Yesterday’s lead Bloomberg News report that the French banks were willing to accept a haircut on their AIG (NYSE:AIG) swaps suggests that the New York Fed lied about the controversial (read: scandalous) decision to pay off Goldman Sachs (NYSE:GS) et al at par for their derivatives contracts with the failing insurer:
France’s regulator was “open to further negotiations” to discuss the possibility of concessions by AIG counterparties Societe Generale SA and Credit Agricole SA’s Calyon unit , in November 2008, Neil Barofsky, the special inspector general for the Treasury Department’s Troubled Asset Relief Program, said in prepared remarks for a House oversight committee hearing today.
New York Fed General Counsel Thomas Baxter wrote to Barofsky last year that the regulator declined to demand concessions from U.S. banks partly because “it would not have been appropriate” when rivals in other nations were unwilling or “legally barred” from giving discounts. Baxter, Barofsky and Treasury Secretary Timothy F. Geithner, who was New York Fed president during the rescue, are scheduled to testify today before the House panel reviewing the $182.3 billion bailout.
The appropriate authorities should pursue the matter ruthlessly. What laws might have been broken is a matter for the relevant investigators and, ultimately, juries to decide. But the credibility of the Federal Reserve has been damaged to the point that drastic measures are required.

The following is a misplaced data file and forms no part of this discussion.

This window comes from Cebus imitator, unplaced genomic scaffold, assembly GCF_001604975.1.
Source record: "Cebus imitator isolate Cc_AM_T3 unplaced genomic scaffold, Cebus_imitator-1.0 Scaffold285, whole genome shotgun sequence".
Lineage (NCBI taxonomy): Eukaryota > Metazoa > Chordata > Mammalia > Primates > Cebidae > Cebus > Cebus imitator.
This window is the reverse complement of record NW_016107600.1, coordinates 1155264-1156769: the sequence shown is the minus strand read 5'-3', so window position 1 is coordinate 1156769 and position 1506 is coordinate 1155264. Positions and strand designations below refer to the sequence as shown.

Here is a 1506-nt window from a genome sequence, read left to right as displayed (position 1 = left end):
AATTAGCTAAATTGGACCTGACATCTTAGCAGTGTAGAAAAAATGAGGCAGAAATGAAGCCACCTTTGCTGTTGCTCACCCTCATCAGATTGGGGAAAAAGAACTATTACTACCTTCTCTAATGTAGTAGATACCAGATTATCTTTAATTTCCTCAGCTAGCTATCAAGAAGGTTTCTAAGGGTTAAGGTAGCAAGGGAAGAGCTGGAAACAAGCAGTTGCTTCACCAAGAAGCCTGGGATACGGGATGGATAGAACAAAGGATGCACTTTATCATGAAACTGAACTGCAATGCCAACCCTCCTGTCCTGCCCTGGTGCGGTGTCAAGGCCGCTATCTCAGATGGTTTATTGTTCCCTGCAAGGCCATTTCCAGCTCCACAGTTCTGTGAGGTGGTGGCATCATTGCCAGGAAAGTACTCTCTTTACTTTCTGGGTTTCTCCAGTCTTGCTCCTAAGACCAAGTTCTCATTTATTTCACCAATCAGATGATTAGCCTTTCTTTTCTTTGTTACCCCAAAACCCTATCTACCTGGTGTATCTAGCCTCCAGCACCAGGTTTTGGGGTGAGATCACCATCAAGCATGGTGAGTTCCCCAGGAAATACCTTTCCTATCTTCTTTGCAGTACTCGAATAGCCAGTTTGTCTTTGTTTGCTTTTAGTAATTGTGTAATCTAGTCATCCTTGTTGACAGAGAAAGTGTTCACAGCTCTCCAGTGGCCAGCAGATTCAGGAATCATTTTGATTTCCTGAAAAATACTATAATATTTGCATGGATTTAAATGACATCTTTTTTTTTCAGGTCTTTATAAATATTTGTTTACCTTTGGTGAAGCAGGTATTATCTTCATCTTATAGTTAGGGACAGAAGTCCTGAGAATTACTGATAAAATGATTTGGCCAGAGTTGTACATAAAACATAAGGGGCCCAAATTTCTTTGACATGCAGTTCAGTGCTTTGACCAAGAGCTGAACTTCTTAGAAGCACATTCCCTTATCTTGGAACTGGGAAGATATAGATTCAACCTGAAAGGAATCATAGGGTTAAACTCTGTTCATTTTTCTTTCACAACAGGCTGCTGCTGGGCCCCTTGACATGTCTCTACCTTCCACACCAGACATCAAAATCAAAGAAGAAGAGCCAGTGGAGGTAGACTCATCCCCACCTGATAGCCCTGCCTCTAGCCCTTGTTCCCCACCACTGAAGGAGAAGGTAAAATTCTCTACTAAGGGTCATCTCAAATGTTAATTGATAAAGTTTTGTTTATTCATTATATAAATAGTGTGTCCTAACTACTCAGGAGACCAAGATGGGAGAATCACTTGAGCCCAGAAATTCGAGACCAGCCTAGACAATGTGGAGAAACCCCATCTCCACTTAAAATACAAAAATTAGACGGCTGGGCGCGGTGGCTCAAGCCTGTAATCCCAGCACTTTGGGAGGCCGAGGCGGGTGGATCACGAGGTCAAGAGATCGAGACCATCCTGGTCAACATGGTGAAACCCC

Add to this the New York Times story yesterday morning that two members of the Federal Reserve Board of Governors, Donald Kohn and Kevin M. Warsh, warned that the 100-cents-on-the-dollar payment to Goldman Sachs and other banks “might be a gift” to AIG’s trading partners. Fed Chairman Bernanke, who rubber-stamped the New York Fed decision, as well as Treasury Secretary Tim Geithner, who was president of the New York Fed when the payments are made, are compromised.
First of all the Fed needs spotless hands. Whether or not actual wrongdoing occurred, the Fed is guilty of miscommunication so egregious that it smells of coverup.
Drastic steps are required to restore credibility and confidence.
- Ben Bernanke should withdraw from consideration for a second term as Fed Chairman. President Obama should appoint former Fed Chairman Paul Volcker in his place. If Volcker, who is 82 years old, feels unable to accept the nomination for a full term, he should serve as Interim Chairman and head a search committee including bipartisan Congressional representation to find a permanent successor. If Bernanke insists on pursuing a second term, the Senate should vote him out.
- Treasury Secretary Geithner should resign. Whether or not he engaged in wrongdoing, his capacity to execute his office is damaged beyond repair.
I took issue with Paul Volcker’s proposal to ban bank proprietary trading, but that is a minor issue. Volcker’s distinguished career and unimpeachable integrity make him the man of the hour. I’ll take Volcker’s worst moments over Bernanke’s best.
This is not a partisan issue. The alleged malfeasance occurred under the previous administration, and Volcker became Fed Chairman under the Carter Administration. America can’t afford to heap onto the present economic crisis yet another crisis - of integrity.